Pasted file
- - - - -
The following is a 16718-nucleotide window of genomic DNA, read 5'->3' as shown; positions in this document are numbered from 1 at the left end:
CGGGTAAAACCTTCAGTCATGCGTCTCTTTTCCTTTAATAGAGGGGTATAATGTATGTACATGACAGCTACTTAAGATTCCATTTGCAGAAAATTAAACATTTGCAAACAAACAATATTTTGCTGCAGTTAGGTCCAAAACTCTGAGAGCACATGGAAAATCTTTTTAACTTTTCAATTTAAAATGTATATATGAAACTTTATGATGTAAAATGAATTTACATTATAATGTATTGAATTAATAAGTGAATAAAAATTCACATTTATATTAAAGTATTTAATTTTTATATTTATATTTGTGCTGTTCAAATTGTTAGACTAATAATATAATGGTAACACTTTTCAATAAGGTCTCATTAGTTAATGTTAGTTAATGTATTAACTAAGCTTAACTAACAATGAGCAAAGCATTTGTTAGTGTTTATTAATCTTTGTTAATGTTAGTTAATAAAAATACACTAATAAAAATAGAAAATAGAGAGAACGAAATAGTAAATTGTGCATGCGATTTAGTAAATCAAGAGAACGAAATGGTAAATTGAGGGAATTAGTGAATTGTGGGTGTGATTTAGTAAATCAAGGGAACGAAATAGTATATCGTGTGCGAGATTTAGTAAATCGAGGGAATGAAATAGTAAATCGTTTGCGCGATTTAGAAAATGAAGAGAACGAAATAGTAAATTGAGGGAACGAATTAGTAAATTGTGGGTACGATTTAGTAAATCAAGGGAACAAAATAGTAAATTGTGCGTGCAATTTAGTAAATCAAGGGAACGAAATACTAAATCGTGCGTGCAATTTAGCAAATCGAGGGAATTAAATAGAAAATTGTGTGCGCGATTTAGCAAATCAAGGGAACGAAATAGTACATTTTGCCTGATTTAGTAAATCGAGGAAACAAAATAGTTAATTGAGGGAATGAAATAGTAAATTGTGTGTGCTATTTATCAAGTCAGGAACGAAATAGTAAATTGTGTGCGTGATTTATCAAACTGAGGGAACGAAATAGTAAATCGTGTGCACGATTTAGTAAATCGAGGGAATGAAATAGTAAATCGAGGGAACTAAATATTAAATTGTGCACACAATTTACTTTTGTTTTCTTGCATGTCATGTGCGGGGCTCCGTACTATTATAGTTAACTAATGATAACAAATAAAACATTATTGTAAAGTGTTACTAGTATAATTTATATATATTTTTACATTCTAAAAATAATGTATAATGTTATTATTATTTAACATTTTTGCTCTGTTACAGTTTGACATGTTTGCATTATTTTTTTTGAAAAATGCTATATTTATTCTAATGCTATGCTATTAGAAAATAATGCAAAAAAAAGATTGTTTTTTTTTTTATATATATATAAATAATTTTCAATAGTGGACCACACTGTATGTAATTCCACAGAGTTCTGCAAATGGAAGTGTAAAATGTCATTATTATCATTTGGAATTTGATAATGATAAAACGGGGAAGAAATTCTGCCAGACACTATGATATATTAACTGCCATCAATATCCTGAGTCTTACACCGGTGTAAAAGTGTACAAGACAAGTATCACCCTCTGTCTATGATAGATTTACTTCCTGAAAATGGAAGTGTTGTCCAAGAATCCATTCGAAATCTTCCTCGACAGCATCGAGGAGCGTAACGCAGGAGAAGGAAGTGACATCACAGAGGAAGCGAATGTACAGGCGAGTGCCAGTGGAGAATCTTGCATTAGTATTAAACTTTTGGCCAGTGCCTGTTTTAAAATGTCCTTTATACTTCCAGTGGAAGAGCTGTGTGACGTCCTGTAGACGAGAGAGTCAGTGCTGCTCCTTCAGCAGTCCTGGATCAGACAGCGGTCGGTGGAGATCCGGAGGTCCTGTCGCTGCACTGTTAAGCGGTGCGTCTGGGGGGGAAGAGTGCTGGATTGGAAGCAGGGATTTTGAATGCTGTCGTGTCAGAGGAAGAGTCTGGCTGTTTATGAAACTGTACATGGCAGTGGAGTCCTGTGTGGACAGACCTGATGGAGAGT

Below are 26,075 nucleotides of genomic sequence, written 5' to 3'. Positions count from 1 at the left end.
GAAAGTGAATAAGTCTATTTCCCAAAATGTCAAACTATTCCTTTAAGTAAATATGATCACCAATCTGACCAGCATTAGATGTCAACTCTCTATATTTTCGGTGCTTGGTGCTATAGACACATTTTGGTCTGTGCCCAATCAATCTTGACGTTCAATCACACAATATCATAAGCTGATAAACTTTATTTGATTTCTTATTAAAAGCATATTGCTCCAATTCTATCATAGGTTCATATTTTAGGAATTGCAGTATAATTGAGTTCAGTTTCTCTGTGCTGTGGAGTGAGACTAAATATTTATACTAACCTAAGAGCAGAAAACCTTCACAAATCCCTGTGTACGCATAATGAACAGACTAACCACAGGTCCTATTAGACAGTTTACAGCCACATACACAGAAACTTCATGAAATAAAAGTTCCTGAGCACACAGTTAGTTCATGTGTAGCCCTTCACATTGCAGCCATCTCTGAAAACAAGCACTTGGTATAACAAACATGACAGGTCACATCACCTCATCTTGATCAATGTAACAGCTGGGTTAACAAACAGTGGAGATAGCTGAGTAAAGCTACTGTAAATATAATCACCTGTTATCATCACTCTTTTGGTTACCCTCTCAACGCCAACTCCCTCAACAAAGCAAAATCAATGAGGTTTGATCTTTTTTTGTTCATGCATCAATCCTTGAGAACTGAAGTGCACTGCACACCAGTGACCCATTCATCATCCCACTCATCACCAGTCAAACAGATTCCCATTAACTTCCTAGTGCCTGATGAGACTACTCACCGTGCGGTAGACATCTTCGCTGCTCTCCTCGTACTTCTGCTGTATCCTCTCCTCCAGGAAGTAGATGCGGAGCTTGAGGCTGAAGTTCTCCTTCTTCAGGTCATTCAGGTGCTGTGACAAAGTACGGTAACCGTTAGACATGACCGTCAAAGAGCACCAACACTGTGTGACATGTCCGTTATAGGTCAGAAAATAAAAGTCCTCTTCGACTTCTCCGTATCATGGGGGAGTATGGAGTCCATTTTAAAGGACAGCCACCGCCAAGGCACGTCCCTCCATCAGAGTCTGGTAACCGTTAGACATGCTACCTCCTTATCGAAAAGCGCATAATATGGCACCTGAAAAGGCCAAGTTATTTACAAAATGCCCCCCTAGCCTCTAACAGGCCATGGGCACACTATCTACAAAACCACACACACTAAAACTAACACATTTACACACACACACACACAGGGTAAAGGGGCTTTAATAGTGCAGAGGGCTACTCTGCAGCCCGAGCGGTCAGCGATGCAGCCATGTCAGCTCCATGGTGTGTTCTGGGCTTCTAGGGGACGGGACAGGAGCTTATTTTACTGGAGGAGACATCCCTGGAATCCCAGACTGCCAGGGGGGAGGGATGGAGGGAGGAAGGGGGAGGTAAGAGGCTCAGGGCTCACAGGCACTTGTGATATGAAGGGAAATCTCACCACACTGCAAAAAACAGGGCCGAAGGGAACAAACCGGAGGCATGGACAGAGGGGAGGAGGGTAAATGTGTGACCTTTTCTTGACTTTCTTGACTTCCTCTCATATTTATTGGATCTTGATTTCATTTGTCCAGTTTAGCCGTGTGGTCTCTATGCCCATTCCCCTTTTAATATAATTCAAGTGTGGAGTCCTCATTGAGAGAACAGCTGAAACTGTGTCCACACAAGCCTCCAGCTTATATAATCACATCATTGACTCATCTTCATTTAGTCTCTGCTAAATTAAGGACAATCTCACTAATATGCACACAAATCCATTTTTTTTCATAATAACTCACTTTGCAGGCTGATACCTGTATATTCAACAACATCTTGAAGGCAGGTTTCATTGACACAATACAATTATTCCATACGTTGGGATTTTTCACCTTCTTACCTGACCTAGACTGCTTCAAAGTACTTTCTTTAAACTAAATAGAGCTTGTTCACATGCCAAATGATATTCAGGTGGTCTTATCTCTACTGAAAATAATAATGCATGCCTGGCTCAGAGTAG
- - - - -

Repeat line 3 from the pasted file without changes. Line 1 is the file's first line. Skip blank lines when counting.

Below are 26,075 nucleotides of genomic sequence, written 5' to 3'. Positions count from 1 at the left end.